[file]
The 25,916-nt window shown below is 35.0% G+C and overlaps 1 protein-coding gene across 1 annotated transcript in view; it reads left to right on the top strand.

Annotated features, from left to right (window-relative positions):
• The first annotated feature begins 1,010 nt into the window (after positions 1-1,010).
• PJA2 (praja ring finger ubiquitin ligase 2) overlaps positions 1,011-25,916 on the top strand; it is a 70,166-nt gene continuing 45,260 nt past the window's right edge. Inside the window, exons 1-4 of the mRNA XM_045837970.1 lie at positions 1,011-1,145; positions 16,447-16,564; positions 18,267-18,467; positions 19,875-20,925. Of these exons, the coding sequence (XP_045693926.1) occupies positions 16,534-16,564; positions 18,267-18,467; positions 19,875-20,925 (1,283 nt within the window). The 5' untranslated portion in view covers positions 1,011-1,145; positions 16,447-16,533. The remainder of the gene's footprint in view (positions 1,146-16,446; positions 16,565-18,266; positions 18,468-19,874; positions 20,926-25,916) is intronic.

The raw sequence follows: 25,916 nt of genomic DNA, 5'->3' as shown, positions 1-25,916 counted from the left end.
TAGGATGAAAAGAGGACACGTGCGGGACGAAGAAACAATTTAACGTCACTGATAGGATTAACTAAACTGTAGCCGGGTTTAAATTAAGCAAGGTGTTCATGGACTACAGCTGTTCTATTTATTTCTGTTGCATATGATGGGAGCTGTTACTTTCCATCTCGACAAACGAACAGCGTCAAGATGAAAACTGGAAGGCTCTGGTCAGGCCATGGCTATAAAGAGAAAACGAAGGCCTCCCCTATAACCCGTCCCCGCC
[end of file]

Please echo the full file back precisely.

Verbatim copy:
The 25,916-nt window shown below is 35.0% G+C and overlaps 1 protein-coding gene across 1 annotated transcript in view; it reads left to right on the top strand.

Annotated features, from left to right (window-relative positions):
• The first annotated feature begins 1,010 nt into the window (after positions 1-1,010).
• PJA2 (praja ring finger ubiquitin ligase 2) overlaps positions 1,011-25,916 on the top strand; it is a 70,166-nt gene continuing 45,260 nt past the window's right edge. Inside the window, exons 1-4 of the mRNA XM_045837970.1 lie at positions 1,011-1,145; positions 16,447-16,564; positions 18,267-18,467; positions 19,875-20,925. Of these exons, the coding sequence (XP_045693926.1) occupies positions 16,534-16,564; positions 18,267-18,467; positions 19,875-20,925 (1,283 nt within the window). The 5' untranslated portion in view covers positions 1,011-1,145; positions 16,447-16,533. The remainder of the gene's footprint in view (positions 1,146-16,446; positions 16,565-18,266; positions 18,468-19,874; positions 20,926-25,916) is intronic.

The raw sequence follows: 25,916 nt of genomic DNA, 5'->3' as shown, positions 1-25,916 counted from the left end.
TAGGATGAAAAGAGGACACGTGCGGGACGAAGAAACAATTTAACGTCACTGATAGGATTAACTAAACTGTAGCCGGGTTTAAATTAAGCAAGGTGTTCATGGACTACAGCTGTTCTATTTATTTCTGTTGCATATGATGGGAGCTGTTACTTTCCATCTCGACAAACGAACAGCGTCAAGATGAAAACTGGAAGGCTCTGGTCAGGCCATGGCTATAAAGAGAAAACGAAGGCCTCCCCTATAACCCGTCCCCGCC